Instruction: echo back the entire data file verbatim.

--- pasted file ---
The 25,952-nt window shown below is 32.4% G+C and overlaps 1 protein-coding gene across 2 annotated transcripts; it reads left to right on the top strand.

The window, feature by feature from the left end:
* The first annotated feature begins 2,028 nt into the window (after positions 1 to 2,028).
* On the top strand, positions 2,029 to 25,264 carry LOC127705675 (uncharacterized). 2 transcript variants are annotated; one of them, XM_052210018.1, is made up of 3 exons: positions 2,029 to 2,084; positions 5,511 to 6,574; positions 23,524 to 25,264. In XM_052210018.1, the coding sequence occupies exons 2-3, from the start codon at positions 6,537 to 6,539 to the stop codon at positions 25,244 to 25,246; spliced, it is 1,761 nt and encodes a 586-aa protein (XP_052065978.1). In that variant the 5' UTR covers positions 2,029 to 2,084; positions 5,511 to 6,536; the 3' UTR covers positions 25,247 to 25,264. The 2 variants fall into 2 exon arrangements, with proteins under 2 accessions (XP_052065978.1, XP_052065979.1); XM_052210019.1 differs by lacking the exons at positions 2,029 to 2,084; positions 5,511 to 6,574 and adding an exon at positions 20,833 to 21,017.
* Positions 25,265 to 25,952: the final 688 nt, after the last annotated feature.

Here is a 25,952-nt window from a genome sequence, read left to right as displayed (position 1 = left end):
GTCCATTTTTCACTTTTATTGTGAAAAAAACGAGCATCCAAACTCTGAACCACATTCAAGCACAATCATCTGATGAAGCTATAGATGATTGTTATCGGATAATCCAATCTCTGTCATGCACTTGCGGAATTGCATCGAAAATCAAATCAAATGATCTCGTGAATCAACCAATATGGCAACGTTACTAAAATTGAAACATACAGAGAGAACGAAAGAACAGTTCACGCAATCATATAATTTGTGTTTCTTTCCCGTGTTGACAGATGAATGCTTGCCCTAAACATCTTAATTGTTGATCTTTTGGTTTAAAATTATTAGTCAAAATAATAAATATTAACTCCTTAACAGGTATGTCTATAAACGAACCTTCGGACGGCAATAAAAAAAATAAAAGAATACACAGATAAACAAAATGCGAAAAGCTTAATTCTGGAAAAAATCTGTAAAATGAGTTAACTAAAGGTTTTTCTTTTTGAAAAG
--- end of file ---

The 25,952-nt window shown below is 32.4% G+C and overlaps 1 protein-coding gene across 2 annotated transcripts; it reads left to right on the top strand.

The window, feature by feature from the left end:
* The first annotated feature begins 2,028 nt into the window (after positions 1 to 2,028).
* On the top strand, positions 2,029 to 25,264 carry LOC127705675 (uncharacterized). 2 transcript variants are annotated; one of them, XM_052210018.1, is made up of 3 exons: positions 2,029 to 2,084; positions 5,511 to 6,574; positions 23,524 to 25,264. In XM_052210018.1, the coding sequence occupies exons 2-3, from the start codon at positions 6,537 to 6,539 to the stop codon at positions 25,244 to 25,246; spliced, it is 1,761 nt and encodes a 586-aa protein (XP_052065978.1). In that variant the 5' UTR covers positions 2,029 to 2,084; positions 5,511 to 6,536; the 3' UTR covers positions 25,247 to 25,264. The 2 variants fall into 2 exon arrangements, with proteins under 2 accessions (XP_052065978.1, XP_052065979.1); XM_052210019.1 differs by lacking the exons at positions 2,029 to 2,084; positions 5,511 to 6,574 and adding an exon at positions 20,833 to 21,017.
* Positions 25,265 to 25,952: the final 688 nt, after the last annotated feature.

Here is a 25,952-nt window from a genome sequence, read left to right as displayed (position 1 = left end):
GTCCATTTTTCACTTTTATTGTGAAAAAAACGAGCATCCAAACTCTGAACCACATTCAAGCACAATCATCTGATGAAGCTATAGATGATTGTTATCGGATAATCCAATCTCTGTCATGCACTTGCGGAATTGCATCGAAAATCAAATCAAATGATCTCGTGAATCAACCAATATGGCAACGTTACTAAAATTGAAACATACAGAGAGAACGAAAGAACAGTTCACGCAATCATATAATTTGTGTTTCTTTCCCGTGTTGACAGATGAATGCTTGCCCTAAACATCTTAATTGTTGATCTTTTGGTTTAAAATTATTAGTCAAAATAATAAATATTAACTCCTTAACAGGTATGTCTATAAACGAACCTTCGGACGGCAATAAAAAAAATAAAAGAATACACAGATAAACAAAATGCGAAAAGCTTAATTCTGGAAAAAATCTGTAAAATGAGTTAACTAAAGGTTTTTCTTTTTGAAAAG